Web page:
“Our teams have witnessed summary executions and have found mutilated bodies left exposed to terrorise populations. Civilians are traumatised and many have fled to the bush where they are surviving on whatever they can find”, says René Colgo, MSF’s deputy head of mission. He has been leading the team providing medical care in the areas of Bakouma and Nzako since 26 March.
In the past few months, in-fighting among parties from the 2014–2015 conflict has resulted in splinter groups and has triggered a conflict for control of territory and resources, especially in the centre and east of the country (Ouaka, Haute Kotto, Basse Kotto and Mbomou prefectures). When cities change hands, civilians are the first to suffer. In Bria paediatric hospital, for example, MSF teams have treated 168 people for violence-related injuries since November.
“During the weekend of 24 to 26 March our paediatric ward received around 24 badly injured people. Among them was a three-year-old girl who had a gunshot wound. It was chaos, and I remember having to leave one wounded man because I needed to urgently focus on another who just arrived with his intestines hanging out. We had limited technical equipment, but our surgeon managed to save his life”, says Dr Katie Treble, who was working for MSF in Bria hospital at the time.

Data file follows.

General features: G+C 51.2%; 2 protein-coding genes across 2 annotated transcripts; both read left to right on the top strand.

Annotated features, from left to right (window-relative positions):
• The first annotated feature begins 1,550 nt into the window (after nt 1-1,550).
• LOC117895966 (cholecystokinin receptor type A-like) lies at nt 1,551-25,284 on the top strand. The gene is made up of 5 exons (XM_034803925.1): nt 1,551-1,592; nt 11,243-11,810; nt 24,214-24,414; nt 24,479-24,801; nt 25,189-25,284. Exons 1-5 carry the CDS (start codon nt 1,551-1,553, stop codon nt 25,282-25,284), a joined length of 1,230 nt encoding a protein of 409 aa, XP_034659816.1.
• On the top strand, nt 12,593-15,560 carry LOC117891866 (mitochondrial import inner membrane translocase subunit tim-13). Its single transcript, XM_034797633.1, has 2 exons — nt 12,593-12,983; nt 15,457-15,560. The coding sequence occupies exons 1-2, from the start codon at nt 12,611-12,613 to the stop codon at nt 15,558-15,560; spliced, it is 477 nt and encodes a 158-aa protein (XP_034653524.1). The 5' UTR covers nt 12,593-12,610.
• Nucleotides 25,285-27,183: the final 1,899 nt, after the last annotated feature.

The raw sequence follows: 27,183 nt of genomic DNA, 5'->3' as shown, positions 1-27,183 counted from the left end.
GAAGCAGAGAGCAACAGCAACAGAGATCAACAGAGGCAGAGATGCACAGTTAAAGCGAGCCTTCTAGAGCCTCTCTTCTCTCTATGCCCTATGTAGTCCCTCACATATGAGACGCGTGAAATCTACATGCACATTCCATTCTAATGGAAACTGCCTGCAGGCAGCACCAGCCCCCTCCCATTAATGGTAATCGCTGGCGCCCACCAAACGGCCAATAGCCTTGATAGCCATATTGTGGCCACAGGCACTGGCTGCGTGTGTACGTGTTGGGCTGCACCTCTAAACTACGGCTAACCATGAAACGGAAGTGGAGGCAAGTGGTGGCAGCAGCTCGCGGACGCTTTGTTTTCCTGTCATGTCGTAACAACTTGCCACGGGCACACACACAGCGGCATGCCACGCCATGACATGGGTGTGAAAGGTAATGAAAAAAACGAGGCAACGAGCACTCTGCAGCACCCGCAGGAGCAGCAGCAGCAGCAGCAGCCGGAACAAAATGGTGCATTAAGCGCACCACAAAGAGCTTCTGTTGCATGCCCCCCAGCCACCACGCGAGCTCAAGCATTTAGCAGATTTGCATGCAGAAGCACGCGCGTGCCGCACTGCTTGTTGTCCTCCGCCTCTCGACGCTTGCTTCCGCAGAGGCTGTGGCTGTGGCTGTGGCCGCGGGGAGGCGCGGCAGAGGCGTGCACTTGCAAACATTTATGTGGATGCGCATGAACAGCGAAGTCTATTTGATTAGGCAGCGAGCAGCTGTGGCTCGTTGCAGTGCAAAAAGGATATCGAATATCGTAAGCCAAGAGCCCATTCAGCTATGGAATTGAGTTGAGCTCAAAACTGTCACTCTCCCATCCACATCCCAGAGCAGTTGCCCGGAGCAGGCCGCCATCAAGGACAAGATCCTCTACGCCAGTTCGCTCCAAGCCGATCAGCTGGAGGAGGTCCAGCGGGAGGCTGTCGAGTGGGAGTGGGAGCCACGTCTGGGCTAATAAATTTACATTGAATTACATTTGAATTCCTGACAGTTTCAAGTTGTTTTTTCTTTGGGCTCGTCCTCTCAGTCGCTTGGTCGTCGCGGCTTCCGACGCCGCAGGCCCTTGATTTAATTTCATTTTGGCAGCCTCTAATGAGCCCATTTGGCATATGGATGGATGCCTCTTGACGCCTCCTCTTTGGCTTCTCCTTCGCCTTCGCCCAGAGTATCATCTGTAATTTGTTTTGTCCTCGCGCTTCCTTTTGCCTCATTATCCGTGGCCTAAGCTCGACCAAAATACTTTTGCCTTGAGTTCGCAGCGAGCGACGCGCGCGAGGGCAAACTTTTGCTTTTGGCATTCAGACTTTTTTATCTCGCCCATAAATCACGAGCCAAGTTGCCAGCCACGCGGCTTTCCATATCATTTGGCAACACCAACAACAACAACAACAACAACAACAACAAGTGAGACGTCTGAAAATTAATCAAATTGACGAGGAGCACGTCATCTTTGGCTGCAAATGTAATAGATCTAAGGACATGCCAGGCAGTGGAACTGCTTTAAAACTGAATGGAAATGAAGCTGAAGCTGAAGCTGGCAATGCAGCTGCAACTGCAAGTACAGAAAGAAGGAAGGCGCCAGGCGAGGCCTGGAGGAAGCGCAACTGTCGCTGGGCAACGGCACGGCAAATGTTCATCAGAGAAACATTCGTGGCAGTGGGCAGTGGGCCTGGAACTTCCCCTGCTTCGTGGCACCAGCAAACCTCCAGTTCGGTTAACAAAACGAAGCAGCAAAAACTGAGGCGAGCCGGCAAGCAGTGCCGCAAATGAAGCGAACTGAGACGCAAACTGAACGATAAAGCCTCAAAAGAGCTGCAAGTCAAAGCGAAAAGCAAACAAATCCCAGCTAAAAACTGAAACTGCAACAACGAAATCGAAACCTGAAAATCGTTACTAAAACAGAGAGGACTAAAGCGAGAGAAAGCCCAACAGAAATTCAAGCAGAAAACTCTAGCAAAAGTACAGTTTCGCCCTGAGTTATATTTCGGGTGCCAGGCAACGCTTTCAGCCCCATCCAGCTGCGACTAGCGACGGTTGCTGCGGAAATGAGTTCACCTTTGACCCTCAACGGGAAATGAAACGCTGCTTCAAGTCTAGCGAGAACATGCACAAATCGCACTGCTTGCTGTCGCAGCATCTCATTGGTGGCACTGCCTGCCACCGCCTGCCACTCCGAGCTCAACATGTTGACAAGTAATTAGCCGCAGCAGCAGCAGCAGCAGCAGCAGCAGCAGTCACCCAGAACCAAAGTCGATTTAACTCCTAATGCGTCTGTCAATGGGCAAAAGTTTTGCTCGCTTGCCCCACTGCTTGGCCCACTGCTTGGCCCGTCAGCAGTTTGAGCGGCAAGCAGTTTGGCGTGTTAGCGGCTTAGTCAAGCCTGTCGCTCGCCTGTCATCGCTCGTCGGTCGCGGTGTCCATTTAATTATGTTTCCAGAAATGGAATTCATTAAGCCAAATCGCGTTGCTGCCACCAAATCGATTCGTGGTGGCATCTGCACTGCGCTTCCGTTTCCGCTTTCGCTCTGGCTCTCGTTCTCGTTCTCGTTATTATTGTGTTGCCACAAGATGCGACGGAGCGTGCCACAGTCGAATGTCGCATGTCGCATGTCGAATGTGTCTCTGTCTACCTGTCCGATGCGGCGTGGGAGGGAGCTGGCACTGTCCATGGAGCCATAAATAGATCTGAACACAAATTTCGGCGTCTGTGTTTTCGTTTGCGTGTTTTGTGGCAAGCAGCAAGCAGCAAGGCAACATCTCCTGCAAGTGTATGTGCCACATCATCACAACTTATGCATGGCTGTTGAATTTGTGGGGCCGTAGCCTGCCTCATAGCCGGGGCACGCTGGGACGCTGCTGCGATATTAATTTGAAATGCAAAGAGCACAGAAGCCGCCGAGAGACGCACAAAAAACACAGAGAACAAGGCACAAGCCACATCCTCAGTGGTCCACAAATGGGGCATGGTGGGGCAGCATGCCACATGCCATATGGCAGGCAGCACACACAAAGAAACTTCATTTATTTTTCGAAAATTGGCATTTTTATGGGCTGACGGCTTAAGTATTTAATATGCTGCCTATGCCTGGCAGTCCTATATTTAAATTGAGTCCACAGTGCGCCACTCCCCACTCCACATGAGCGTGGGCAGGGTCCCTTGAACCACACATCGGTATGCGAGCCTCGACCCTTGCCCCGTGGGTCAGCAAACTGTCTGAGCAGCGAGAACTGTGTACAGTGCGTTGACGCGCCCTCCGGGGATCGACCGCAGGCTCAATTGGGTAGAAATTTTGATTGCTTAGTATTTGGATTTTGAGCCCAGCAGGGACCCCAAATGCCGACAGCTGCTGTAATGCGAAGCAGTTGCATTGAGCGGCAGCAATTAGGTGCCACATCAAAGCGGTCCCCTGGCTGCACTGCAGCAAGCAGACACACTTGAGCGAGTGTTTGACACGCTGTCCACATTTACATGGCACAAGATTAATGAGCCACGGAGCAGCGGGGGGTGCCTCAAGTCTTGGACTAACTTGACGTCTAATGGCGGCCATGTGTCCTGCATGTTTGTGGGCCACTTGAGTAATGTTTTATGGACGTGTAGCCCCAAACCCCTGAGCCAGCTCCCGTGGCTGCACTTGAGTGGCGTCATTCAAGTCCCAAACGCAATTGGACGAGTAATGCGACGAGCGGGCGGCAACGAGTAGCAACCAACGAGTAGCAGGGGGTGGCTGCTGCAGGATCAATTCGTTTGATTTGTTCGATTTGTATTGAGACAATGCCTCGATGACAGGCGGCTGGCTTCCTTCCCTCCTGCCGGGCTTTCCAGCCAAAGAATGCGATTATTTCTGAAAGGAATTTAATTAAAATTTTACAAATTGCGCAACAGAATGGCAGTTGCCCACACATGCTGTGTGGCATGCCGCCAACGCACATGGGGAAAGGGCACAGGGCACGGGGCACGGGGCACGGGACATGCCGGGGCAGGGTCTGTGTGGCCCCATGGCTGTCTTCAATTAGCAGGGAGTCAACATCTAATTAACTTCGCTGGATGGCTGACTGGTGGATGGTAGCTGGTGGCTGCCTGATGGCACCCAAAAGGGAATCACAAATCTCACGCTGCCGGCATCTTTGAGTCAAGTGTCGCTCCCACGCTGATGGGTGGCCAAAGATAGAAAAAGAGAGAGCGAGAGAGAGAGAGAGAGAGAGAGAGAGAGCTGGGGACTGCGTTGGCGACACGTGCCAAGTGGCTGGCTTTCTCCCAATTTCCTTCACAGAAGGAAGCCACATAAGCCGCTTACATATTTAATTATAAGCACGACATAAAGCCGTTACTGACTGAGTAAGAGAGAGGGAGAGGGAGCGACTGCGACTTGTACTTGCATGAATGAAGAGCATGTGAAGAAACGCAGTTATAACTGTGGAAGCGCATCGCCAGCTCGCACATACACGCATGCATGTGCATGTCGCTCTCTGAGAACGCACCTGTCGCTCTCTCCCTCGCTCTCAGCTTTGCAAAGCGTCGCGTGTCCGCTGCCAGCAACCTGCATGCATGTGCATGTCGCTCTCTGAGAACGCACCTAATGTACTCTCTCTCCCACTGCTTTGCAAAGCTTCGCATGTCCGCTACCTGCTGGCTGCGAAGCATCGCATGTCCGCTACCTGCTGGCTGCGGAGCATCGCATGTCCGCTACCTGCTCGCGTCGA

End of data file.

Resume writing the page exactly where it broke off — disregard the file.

The conflict is spreading to areas that had been considered relatively stable for the past two years. In Bakouma and Nzako (Mbomou province), towns and mining areas are being contested by rival armed groups, with devastating consequences for the civilian population.
“What was already one of the most acute humanitarian crises in the world is worsening. The Central African Republic is spiralling into levels of violence that have not seen since the peak of the conflict in 2014”, says Emmanuel Lampaert, MSF’s representative in CAR.
In recent months there has also been an increase in the number of targeted attacks by armed groups against specific communities, which in turn leads to retaliation and a quick escalation of violence. “The nature of the conflict is evolving and traumatised and helpless civilians find themselves trapped in the crossfire, kicked out of their homes, and cut-off from their fields and livelihoods. At the very least all parties need to stop attacking non-combatants and allow a minimum of assistance to reach those in desperate need”, says Caroline Ducarme, head of mission in CAR.